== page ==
Outside the sky was dense with clouds. It had rained the night before and the air was fragrant with the smell of the wet earth. Swamiji continued, "I feel that if you view life in the right perspective and make certain adjustments in your thinking, then you will find a solution to your problem. The problem you describe is actually simple. In fact, I even hesitate to call it a problem.
"Your thirst for the mundane experiences of life is more or less quenched. Your awareness is now growing to another dimension of experience. That experience is related to your evolvement - you may call it mental evolvement, spiritual evolvement or evolvement of consciousness. This has caused a restlessness in your being, for you are not able to adjust or understand how to combine and synthesize your everyday life with a higher, more meaningful existence.
"I have given a great deal of thought to this problem. How is it possible to live the life of a householder and yet maintain a balance between one's external and internal growth? It is for this reason that I have reinterpreted the vanaprastha ashrama and adapted it to suit the needs of modern men and women. In the olden days when a house- holder, or grihastha, felt the need to delve deeper into the mysteries of life, he undertook the vanaprastha ashrama, retiring to the forest with his wife to spend time in contemplation and inner reflection.
"The vanaprastha ashrama was devised by the saints and sages who could envisage that once man had exhausted his ambitions, passions and desires, he would undoubtedly turn inwards. If, at that time, he is not given the facility, guidance and encouragement to understand his life better, he will develop mental and physical problems, and thus become a hindrance to both himself and society.
"However, in today's world, there are no forests in which to live, and it is not practical or even possible to create that situation. So I have introduced the concept of karma sannyasa based on the tradition of vanaprastha ashrama. Many people have already been initiated by me. They had similar problems to you, and were of all age groups, married and single. Karma sannyasa has worked very well. In fact, wherever I go there are many people who ask for karma sannyasa initiation."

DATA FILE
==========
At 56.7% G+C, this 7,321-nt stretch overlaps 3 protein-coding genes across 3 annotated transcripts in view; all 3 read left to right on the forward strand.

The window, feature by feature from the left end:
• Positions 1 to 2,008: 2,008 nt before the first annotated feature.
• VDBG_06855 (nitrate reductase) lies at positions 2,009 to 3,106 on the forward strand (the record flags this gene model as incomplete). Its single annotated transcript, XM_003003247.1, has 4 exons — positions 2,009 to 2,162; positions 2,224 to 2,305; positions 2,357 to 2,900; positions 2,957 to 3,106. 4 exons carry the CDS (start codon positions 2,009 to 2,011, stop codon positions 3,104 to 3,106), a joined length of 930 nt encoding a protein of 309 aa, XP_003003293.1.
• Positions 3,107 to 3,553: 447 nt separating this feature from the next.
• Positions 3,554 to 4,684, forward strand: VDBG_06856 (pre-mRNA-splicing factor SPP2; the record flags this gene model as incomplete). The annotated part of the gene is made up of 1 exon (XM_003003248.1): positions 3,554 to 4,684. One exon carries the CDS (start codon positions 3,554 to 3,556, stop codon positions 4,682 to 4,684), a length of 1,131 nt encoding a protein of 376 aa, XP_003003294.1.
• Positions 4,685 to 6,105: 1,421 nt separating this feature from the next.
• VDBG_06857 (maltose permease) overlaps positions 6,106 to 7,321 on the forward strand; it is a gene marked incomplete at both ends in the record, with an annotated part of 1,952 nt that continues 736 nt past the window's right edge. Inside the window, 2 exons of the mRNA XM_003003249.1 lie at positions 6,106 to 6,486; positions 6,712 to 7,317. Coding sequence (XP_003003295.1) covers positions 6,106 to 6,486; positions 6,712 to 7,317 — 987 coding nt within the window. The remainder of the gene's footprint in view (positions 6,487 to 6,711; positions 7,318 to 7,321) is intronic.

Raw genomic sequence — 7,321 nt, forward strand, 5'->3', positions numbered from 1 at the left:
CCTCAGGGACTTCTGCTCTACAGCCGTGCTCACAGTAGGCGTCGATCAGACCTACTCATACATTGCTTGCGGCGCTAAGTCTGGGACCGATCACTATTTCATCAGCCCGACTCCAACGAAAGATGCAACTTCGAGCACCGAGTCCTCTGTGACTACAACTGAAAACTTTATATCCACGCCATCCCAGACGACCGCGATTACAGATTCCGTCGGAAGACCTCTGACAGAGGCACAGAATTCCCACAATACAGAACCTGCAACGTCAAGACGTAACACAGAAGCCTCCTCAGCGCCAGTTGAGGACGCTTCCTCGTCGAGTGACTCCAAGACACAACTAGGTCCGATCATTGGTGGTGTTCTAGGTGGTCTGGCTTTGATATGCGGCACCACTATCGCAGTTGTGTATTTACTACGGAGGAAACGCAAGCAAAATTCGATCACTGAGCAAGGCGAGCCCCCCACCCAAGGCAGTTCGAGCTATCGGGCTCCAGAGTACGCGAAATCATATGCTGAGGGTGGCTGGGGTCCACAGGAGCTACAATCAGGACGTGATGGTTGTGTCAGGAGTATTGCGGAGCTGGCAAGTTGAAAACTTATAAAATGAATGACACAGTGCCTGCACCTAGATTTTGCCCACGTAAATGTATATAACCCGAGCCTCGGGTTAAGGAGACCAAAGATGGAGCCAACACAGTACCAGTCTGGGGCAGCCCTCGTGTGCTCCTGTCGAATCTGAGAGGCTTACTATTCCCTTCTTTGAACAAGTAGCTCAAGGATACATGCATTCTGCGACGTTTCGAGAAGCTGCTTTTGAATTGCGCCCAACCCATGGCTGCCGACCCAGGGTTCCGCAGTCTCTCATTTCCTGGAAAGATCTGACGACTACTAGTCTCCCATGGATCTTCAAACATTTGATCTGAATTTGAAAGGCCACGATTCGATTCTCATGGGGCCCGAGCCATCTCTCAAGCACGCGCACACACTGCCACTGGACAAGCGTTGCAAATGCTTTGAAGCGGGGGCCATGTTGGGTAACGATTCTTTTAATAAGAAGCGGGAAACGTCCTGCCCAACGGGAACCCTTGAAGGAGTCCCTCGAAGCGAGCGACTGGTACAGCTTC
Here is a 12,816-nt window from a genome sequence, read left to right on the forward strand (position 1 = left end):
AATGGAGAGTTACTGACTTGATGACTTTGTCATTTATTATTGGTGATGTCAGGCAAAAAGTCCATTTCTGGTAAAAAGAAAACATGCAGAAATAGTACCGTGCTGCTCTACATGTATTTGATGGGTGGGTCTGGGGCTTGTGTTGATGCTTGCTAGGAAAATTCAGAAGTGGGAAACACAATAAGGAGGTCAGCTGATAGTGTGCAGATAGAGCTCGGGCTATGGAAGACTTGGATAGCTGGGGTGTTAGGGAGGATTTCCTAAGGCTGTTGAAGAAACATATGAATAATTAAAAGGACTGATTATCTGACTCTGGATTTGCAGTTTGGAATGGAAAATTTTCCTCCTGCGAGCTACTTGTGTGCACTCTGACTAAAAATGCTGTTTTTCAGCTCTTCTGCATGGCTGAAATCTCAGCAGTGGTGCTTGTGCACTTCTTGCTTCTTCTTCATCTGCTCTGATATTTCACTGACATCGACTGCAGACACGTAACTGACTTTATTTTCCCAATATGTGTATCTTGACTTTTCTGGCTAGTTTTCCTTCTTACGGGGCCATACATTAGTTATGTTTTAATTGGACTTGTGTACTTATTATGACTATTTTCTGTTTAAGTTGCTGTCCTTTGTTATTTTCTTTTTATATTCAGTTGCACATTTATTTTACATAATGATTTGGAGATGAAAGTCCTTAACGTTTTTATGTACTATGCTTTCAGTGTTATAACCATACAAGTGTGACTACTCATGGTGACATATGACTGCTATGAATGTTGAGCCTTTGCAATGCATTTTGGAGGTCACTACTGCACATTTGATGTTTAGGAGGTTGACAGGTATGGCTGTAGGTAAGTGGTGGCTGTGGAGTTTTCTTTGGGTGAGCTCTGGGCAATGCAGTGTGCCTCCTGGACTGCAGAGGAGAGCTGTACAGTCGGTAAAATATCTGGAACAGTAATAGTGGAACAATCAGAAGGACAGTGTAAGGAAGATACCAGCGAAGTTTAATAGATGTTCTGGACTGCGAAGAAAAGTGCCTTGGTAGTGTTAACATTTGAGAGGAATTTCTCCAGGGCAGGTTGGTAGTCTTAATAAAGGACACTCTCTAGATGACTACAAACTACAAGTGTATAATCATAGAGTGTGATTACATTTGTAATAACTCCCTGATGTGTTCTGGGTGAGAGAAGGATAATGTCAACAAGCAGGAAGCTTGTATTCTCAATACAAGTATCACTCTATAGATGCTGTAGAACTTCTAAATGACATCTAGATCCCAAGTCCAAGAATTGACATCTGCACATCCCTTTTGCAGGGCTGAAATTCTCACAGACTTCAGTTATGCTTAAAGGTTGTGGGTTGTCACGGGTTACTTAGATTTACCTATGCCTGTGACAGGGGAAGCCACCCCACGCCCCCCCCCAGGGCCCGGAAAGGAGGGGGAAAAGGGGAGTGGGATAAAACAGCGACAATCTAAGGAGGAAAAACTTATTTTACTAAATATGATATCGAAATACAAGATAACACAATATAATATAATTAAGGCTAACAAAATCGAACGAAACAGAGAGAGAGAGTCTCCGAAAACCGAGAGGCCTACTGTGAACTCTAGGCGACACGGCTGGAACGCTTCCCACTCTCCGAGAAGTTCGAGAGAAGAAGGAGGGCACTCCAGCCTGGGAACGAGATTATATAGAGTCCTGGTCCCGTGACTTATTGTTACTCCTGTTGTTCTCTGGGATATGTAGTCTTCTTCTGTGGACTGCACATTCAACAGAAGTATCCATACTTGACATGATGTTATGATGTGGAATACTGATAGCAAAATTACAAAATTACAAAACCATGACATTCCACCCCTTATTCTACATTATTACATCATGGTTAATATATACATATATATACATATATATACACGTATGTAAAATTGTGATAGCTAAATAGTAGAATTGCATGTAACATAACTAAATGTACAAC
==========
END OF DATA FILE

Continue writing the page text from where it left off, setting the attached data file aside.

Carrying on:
The artist, who had been listening intently to every word, asked Swamiji, "What is karma sannyasa and how do you become a karma sannyasin?"
Swamiji replied, "Karma sannyasa is 'inaction in action'. This is the principal philosophy of the Bhagavad Gita. Krishna tells Arjuna there is no harm in action, the danger lies in attachment and dependence on the fruits of the actions you have performed. The wise man, even while acting in this world, is not interested in the fruits of his actions. The sense of doership, which gives rise to happiness and unhappiness, is fictitious. "You are not the doer of any action," he tells Arjuna, "so why do you assume doership?"; the Gita explains this concept.
"If you can understand this concept and implement it in your daily life, you will gradually have a higher quality of experience. That is essentially the philosophy of karma sannyasa. Live life fully, participate in all events externally, but internally maintain an attitude of non-doership. Do not become inactive, for you will gain nothing. What has to be done, has to be done. Even while doing the actions natural to you, you are truly the non-doer if you are unattached to them. On the other hand, if you are doing nothing and are attached to that non-doership, you become the doer.
"It is a very intricate philosophy and has to be understood in its true light. The change I am talking about is internal. Your external life goes on as it is. You live with your family, work, go on holidays, see movies. In fact, on the outside you should appear to be the same person. But internally you will have to do a lot of overhauling. All the changes that are taking place are within you, not outside. Of course, it does not happen overnight, it is a gradual process, but once you are able to grasp the significance of this idea in relation to your life and growth as an individual, you will find the answer to your problem."
The artist remained silent, pondering deeply on what had been said. At that point a lady, who had been attending many satsangs, and was herself in search of a new way of life, asked Swamiji, "What is the necessity of initiation into karma sannyasa? If we are to maintain our external appearance, relationships and lifestyle as they are, is it not possible to achieve this inner attitude without being initiated into karma sannyasa?"